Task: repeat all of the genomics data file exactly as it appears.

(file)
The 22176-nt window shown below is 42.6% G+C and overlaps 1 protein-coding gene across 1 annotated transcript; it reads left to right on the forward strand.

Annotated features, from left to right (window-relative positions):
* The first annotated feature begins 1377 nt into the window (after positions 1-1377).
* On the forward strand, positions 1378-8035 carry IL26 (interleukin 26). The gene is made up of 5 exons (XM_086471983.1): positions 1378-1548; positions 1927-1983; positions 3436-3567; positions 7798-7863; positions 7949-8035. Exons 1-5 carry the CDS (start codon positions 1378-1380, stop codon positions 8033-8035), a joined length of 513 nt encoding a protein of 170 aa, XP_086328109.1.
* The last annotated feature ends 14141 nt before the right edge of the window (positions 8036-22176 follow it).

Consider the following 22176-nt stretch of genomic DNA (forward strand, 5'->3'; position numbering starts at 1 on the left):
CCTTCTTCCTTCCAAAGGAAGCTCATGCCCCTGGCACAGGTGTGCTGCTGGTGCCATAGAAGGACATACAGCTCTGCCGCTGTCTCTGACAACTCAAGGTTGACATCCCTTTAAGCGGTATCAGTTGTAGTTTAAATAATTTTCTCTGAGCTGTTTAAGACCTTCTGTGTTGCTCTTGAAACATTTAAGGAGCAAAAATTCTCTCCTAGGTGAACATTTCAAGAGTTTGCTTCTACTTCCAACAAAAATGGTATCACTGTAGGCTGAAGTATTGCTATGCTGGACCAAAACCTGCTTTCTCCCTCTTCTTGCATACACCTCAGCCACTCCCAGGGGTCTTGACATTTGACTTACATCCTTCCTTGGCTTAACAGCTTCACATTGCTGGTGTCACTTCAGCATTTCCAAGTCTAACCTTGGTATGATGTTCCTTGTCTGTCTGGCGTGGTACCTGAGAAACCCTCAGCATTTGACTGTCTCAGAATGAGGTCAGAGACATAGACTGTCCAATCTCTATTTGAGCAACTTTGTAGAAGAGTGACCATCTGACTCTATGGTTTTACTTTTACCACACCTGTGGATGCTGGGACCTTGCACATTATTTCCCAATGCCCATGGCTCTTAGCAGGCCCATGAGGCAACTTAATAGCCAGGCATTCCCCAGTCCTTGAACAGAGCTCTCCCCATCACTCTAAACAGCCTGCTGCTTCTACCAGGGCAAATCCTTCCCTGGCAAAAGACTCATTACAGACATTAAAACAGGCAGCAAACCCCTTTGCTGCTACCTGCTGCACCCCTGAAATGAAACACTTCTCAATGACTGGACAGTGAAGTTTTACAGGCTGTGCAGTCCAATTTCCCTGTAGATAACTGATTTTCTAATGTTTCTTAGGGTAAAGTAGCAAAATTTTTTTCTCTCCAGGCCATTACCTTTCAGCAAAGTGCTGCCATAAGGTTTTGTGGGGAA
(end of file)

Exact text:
The 22176-nt window shown below is 42.6% G+C and overlaps 1 protein-coding gene across 1 annotated transcript; it reads left to right on the forward strand.

Annotated features, from left to right (window-relative positions):
* The first annotated feature begins 1377 nt into the window (after positions 1-1377).
* On the forward strand, positions 1378-8035 carry IL26 (interleukin 26). The gene is made up of 5 exons (XM_086471983.1): positions 1378-1548; positions 1927-1983; positions 3436-3567; positions 7798-7863; positions 7949-8035. Exons 1-5 carry the CDS (start codon positions 1378-1380, stop codon positions 8033-8035), a joined length of 513 nt encoding a protein of 170 aa, XP_086328109.1.
* The last annotated feature ends 14141 nt before the right edge of the window (positions 8036-22176 follow it).

Consider the following 22176-nt stretch of genomic DNA (forward strand, 5'->3'; position numbering starts at 1 on the left):
CCTTCTTCCTTCCAAAGGAAGCTCATGCCCCTGGCACAGGTGTGCTGCTGGTGCCATAGAAGGACATACAGCTCTGCCGCTGTCTCTGACAACTCAAGGTTGACATCCCTTTAAGCGGTATCAGTTGTAGTTTAAATAATTTTCTCTGAGCTGTTTAAGACCTTCTGTGTTGCTCTTGAAACATTTAAGGAGCAAAAATTCTCTCCTAGGTGAACATTTCAAGAGTTTGCTTCTACTTCCAACAAAAATGGTATCACTGTAGGCTGAAGTATTGCTATGCTGGACCAAAACCTGCTTTCTCCCTCTTCTTGCATACACCTCAGCCACTCCCAGGGGTCTTGACATTTGACTTACATCCTTCCTTGGCTTAACAGCTTCACATTGCTGGTGTCACTTCAGCATTTCCAAGTCTAACCTTGGTATGATGTTCCTTGTCTGTCTGGCGTGGTACCTGAGAAACCCTCAGCATTTGACTGTCTCAGAATGAGGTCAGAGACATAGACTGTCCAATCTCTATTTGAGCAACTTTGTAGAAGAGTGACCATCTGACTCTATGGTTTTACTTTTACCACACCTGTGGATGCTGGGACCTTGCACATTATTTCCCAATGCCCATGGCTCTTAGCAGGCCCATGAGGCAACTTAATAGCCAGGCATTCCCCAGTCCTTGAACAGAGCTCTCCCCATCACTCTAAACAGCCTGCTGCTTCTACCAGGGCAAATCCTTCCCTGGCAAAAGACTCATTACAGACATTAAAACAGGCAGCAAACCCCTTTGCTGCTACCTGCTGCACCCCTGAAATGAAACACTTCTCAATGACTGGACAGTGAAGTTTTACAGGCTGTGCAGTCCAATTTCCCTGTAGATAACTGATTTTCTAATGTTTCTTAGGGTAAAGTAGCAAAATTTTTTTCTCTCCAGGCCATTACCTTTCAGCAAAGTGCTGCCATAAGGTTTTGTGGGGAA